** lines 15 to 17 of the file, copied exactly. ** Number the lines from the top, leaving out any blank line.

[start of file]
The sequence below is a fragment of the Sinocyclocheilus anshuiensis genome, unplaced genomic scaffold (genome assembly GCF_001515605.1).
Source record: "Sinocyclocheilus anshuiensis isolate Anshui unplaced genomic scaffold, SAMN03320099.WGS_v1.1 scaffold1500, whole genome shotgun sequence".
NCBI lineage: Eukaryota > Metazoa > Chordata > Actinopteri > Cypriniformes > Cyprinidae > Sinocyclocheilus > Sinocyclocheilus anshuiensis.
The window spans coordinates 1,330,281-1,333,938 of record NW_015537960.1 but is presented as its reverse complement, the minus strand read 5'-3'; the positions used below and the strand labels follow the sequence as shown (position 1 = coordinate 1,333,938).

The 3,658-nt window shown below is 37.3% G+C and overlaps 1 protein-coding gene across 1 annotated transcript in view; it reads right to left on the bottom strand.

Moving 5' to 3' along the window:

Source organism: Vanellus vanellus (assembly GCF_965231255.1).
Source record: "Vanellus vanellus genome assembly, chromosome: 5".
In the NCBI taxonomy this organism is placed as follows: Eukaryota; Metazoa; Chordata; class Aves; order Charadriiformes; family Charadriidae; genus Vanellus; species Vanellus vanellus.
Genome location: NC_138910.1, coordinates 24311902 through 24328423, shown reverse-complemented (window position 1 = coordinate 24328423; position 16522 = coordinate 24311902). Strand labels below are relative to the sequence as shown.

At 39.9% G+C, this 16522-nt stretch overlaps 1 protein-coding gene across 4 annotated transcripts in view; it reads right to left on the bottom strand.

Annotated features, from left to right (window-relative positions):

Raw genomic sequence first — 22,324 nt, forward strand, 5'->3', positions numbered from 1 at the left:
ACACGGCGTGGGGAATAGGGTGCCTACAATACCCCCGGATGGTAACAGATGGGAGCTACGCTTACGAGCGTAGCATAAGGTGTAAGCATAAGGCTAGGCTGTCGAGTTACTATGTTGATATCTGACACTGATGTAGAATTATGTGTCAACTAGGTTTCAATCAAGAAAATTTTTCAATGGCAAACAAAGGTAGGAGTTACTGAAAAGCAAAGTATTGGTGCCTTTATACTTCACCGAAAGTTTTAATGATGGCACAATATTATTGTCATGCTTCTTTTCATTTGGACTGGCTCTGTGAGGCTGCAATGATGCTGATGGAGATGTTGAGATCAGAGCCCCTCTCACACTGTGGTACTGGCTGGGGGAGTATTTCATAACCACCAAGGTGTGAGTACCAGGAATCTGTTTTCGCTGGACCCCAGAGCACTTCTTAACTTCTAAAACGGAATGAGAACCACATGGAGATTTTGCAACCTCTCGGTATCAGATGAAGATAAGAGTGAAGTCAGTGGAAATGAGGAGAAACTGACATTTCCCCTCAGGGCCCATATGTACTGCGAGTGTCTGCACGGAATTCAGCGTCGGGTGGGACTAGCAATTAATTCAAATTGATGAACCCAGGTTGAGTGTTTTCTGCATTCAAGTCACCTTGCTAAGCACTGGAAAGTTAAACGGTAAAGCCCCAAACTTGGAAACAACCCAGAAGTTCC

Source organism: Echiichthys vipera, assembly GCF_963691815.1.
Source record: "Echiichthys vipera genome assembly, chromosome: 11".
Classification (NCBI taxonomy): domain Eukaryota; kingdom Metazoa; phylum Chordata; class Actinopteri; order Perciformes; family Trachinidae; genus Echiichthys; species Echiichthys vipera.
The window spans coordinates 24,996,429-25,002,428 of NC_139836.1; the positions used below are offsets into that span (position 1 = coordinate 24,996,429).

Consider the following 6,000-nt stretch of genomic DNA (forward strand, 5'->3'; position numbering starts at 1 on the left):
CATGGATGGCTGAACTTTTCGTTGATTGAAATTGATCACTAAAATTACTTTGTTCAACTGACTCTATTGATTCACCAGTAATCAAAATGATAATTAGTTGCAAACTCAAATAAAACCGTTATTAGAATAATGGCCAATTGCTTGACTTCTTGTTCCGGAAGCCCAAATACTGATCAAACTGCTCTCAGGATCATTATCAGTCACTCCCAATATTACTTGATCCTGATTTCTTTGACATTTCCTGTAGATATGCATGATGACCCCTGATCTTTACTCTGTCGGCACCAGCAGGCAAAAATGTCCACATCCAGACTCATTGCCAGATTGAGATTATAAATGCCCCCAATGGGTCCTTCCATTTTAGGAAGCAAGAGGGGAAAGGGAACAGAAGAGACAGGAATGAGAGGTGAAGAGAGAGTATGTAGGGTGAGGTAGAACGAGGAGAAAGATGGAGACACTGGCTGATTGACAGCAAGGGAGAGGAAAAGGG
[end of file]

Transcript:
Source organism: Echiichthys vipera, assembly GCF_963691815.1.
Source record: "Echiichthys vipera genome assembly, chromosome: 11".
Classification (NCBI taxonomy): domain Eukaryota; kingdom Metazoa; phylum Chordata; class Actinopteri; order Perciformes; family Trachinidae; genus Echiichthys; species Echiichthys vipera.